Living in Canada and working in Canada has advantages and disadvantages: I get a healthy does of American movies, which for the most part are released on the same day as they are in the US and I also get to see a lot of Canadian films. Unfortunately, despite the efforts of the Canadian film industry and Canadian filmmakers, most of these movies remain largely unseen by the Canadian public.
The Satellite Short Film Festival, which showcases at various British Columbia venues during the month of March on a touring exhibition, celebrates multiculturalism through cinematic and other art forms. This moving film festival offers the opportunity for British Columbians inside the more rural areas a chance to see something above and beyond the typical Hollywood blockbuster.
Each and every year film festivals give film fanatics from around the world a chance to see something unique and different from the traditional Hollywood studio releases and the odd independent or foreign film that might get a short and usually unnoticed run at a local theater before disappearing into relative obscurity and the shelves of a local video store.
By the 6 day marker of the film festival last year, things were getting way too crazy for me to handle. I wasn't sleeping at all, I was stressed out beyond belief, and I had gotten sick and felt as though the end was near.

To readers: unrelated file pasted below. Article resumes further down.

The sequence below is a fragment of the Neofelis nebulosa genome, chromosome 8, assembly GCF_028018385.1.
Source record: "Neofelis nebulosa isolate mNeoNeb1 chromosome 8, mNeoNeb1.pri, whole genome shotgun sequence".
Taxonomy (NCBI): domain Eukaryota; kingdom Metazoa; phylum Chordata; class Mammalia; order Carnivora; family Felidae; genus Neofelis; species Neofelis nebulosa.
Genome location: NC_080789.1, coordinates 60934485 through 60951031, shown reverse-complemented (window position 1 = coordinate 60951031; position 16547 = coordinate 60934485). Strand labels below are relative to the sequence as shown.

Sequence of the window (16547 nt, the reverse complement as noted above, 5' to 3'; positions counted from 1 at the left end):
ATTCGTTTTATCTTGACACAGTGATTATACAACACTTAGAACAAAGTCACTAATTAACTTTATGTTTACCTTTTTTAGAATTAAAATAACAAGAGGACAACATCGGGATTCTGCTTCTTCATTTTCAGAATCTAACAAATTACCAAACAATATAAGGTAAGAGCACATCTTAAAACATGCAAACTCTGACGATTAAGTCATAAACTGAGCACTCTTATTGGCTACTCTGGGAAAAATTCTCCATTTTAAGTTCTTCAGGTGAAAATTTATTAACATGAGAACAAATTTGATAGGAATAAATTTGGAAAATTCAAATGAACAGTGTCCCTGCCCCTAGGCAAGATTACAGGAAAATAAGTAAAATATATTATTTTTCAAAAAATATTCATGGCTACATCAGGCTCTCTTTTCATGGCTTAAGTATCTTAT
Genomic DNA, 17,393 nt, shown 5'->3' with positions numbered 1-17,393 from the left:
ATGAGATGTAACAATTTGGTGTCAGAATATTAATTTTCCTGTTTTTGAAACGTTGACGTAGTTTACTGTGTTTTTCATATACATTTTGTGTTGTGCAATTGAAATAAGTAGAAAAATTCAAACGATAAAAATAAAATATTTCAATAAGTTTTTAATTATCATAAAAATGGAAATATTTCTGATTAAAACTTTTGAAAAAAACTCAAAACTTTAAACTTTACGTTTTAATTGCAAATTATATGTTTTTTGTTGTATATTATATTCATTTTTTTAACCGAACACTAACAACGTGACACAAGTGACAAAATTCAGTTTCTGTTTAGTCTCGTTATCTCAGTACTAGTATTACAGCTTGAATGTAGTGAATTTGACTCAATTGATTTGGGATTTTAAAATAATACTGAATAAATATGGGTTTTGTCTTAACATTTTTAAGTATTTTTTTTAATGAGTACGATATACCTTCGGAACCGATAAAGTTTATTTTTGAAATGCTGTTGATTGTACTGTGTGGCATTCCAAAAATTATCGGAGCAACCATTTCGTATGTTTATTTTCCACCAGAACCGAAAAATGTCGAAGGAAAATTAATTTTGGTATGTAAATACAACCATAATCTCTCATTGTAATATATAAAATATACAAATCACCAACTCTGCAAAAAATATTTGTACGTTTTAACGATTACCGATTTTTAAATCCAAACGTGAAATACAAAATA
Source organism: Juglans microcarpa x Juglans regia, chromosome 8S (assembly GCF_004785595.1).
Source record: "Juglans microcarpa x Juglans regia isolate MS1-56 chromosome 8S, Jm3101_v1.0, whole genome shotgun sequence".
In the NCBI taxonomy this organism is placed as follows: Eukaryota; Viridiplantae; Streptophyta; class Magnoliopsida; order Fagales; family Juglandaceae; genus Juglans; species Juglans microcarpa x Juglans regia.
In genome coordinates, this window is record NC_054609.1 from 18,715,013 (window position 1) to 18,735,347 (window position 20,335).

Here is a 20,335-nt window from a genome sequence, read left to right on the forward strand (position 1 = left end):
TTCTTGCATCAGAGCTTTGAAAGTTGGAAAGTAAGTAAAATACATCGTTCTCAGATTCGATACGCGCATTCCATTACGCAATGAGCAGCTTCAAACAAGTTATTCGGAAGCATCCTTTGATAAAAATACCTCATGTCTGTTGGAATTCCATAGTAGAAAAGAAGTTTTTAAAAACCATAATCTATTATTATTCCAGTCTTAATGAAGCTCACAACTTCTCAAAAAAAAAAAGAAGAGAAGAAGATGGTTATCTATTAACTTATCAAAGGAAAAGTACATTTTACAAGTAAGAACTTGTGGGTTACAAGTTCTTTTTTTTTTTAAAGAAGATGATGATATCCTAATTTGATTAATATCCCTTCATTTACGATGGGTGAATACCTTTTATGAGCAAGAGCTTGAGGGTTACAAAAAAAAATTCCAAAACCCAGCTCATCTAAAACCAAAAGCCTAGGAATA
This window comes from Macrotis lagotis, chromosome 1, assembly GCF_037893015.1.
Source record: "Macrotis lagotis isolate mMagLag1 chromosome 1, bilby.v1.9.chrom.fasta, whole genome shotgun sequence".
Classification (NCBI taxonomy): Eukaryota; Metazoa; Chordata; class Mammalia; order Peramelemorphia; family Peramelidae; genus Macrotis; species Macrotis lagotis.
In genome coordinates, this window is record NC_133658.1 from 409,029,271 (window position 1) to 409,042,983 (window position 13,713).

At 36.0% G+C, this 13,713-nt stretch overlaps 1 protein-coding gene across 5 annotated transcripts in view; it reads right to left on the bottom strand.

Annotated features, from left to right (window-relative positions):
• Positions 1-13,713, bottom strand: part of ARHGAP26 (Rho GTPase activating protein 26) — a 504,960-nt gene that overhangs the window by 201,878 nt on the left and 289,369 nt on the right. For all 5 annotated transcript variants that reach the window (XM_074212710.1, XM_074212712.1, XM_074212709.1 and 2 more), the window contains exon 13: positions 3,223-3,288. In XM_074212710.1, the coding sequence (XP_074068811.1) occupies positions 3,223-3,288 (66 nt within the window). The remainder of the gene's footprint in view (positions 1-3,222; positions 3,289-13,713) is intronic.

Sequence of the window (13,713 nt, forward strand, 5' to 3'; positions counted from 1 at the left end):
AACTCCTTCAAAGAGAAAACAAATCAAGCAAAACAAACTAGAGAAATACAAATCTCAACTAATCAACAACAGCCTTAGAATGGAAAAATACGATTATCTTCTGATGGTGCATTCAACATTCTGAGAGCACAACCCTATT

Short films are different than feature length movies in many ways. Throughout the year, the only real venue to see them is at various film festivals throughout the world or on specialty cable channels like Bravo or Showcase, who devote air time in between feature films and other television series to their airing.
Okay, if you were to ask me last week how many movies I planned to see at this year's Vancouver International Film Festival, lovingly referred to as VIFF by film geeks young and old, then I would have told you I had a tentative schedule of nearly 50 ready and lined up.
Ho! Ho! Ho! Merry Christmas! All right, I know what you're thinking. Have the movie studios finally lost it entirely and released Holiday movies in September? After all, it's only a matter of time before the holiday season extends back into the back-to-school shopping season.
It's hard to believe it's been almost a year since I wrote my introduction to last year's Vancouver International Film Festival. In fact, this year's festival -- which runs September 23rd through October 8th at the same four venues -- opens just two days shy of a complete calender year.